Equal Voting Rights and Procedures for all EU Citizens in EP elections

Our friends from the ‘European Citizens Abroad’ network have launched a petition to demand equal rights for EU citizens to vote in the European Parliament (EP) election, very much in line with European Greens in London recent campaigning work. Find the petition here and the text below.

Equal voting rights

An Irish citizen who lives in The Netherlands cannot vote for Irish Members of European Parliament (MEPs), while a Danish citizen can vote for his country’s constituency even if he resides in another EU member state. However, a Danish citizen living in the US cannot vote at all, while a French citizen can. Some can only use postal voting, some can only vote at diplomatic posts (sometimes very far away), others enjoy both, and sometimes proxy voting or even e-voting (only in Estonia).

While a short list of common provisions have to be observed by all, such as proportional representation, voters in some member states can only vote for a list in order of candidates pre-determined by the corresponding political party (closed list), while others can change the order of candidates on the list to choose to prioritize the ones that they believe are more qualified (preferential vote with varying degrees of liberty).

National electoral law determines voting rights and procedures, but now is the time to stop hiding behind constitutional or legal complexities, and take a step forward with our democracy in Europe.

MEPs are the only directly elected representatives of the European, and we need them to be elected by and represent all EU citizens.

We need Equal Voting Rights and Procedures for all EU Citizens in EP elections !

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Give Greece a chance

European Greens in London has recently become a signatory of the Alter-Summit manifesto in support of Greece. Read the full version below.

For a democracy from below, let’s fight austerity everywhere.

I. Brief analysis

1. The Syriza government coming into office has a double significance:

 In Greece, it is a matter of responding to humanitarian emergencies, restoring social rights and starting to rebuild a destroyed and/or privatised production apparatus.

 In Europe, it concerns breaking with the pro-austerity unanimity and the hegemony of the German government´s ordoliberalism over the euro zone.

2. Those two challenges are not to be confused, however each one constitutes a necessary condition for the other, even if not sufficient: a defeat of one of the two plans would almost necessarily imply a powerlessness over the other. On the contrary, a victory in national issues would boost social movements across Europe.

3. In the conflict regarding the interpretation of what is happening to us, the priority is to present the conflict not as national (“Europe against Greece”) but as social and political: on one side, the interests of the working class and their families, and on the other side, the interests of financiers, banks and large corporations represented by neoliberal governments and European institutions.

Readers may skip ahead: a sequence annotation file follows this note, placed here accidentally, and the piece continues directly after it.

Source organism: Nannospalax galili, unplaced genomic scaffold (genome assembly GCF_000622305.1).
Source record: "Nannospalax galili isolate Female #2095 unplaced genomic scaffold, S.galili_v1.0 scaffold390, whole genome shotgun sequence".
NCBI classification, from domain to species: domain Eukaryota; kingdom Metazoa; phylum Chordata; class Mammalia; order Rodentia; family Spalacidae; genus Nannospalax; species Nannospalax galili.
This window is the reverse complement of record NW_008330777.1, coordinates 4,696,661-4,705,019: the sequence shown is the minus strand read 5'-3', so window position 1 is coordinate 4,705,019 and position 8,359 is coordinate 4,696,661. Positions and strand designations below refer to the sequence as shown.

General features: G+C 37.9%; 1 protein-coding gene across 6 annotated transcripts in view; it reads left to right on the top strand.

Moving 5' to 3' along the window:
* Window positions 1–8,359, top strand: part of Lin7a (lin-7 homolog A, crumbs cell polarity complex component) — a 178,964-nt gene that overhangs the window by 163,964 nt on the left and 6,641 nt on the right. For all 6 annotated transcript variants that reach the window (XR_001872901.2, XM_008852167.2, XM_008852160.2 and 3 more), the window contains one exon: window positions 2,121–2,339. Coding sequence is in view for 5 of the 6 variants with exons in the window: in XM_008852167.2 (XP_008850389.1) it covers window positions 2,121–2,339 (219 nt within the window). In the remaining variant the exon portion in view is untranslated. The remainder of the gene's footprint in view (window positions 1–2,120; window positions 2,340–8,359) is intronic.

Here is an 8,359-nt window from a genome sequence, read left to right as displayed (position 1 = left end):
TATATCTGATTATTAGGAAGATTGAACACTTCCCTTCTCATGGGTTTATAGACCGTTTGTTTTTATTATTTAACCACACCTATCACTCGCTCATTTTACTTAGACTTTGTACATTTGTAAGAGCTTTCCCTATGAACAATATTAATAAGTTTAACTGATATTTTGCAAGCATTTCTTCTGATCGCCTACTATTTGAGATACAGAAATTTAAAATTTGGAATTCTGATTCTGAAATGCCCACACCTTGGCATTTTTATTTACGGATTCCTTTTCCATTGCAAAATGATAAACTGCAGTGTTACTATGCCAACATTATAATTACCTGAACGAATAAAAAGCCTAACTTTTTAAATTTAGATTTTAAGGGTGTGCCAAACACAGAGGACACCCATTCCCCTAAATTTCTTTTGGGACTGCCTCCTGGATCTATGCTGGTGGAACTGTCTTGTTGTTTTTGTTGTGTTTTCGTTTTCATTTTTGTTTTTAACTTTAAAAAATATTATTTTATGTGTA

4. A political and social commitment of many movements and citizens is possible and necessary. Regarding the political conflict at European level that is unfolding at the moment, the resistance, even coming from a single country, is the first step towards a break with austerity. No one is doubting that this first battle would be the beginning of a protracted confrontation. Indeed, the Greek government is currently the only one to express an alternative and its projects are subject to a very strong generalised adversity. A concrete solidarity with the Greek people and its organizations is justified in two ways:

 It is a simple act of solidarity with comrades in struggle and with organizations that we have been supporting for a long time.

 A success of the Greek government to respond to those internal emergencies would strengthen its capacity for  action at European level and it would open prospects of change elsewhere in Europe.

II. Our position

Alter Summit is a European network of unions and social movements which struggle together against austerity and for a social, ecological, feminist and democratic Europe. Our vision for the future of Europe is expressed in our Athens Manifesto as such:

1. We defend the Greek people and its democratic decision to opt for the Thessalonica programme and to reject the austerity and the Troika.

2. We will continue to support Greek social movements and trade unions both in their political struggle against austerity and their concrete actions of solidarity.

3. We support the Greek government’s decisions aiming to battle austerity and the antidemocratic interference of the ECB, the European Commission and the European and EcoFin Councils.

4. We call national, regional and local governments and political representatives to defend a vision of society in accordance with the Athens Manifesto.

5. We call on the members of the European Parliament and the governments of the MemberStates of the EU, as well as the regions and local authorities to support the right of the Greek government to carry out the programme on which it was elected and to reject all forms of pressures and obstacles to their freedom of action.

6. We will continue throughout Europe to support and organize struggles against austerity and for democracy while maintaining the awareness that the change in Greece is not a threat, but an opportunity for all of us.

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MEPs must protect public from EU-US trade deal threat

As the European Parliament drafts its opinion on the controversial TTIP (Transatlantic Trade and Investment Partnership) talks, 375 civil society organisations from across Europe, including European Greens in London, have called on EU decision-makers to protect citizens, workers, and the environment from the threats it poses. In an open letter sent to MEPs today groups – including trade unions, consumer, environmental, and civil rights organisations – from 25 countries, warn that TTIP could constrain democratic decision-making by strengthening the influence of big business and undermining public services, the protection of public health, the environment, food and workers’ rights.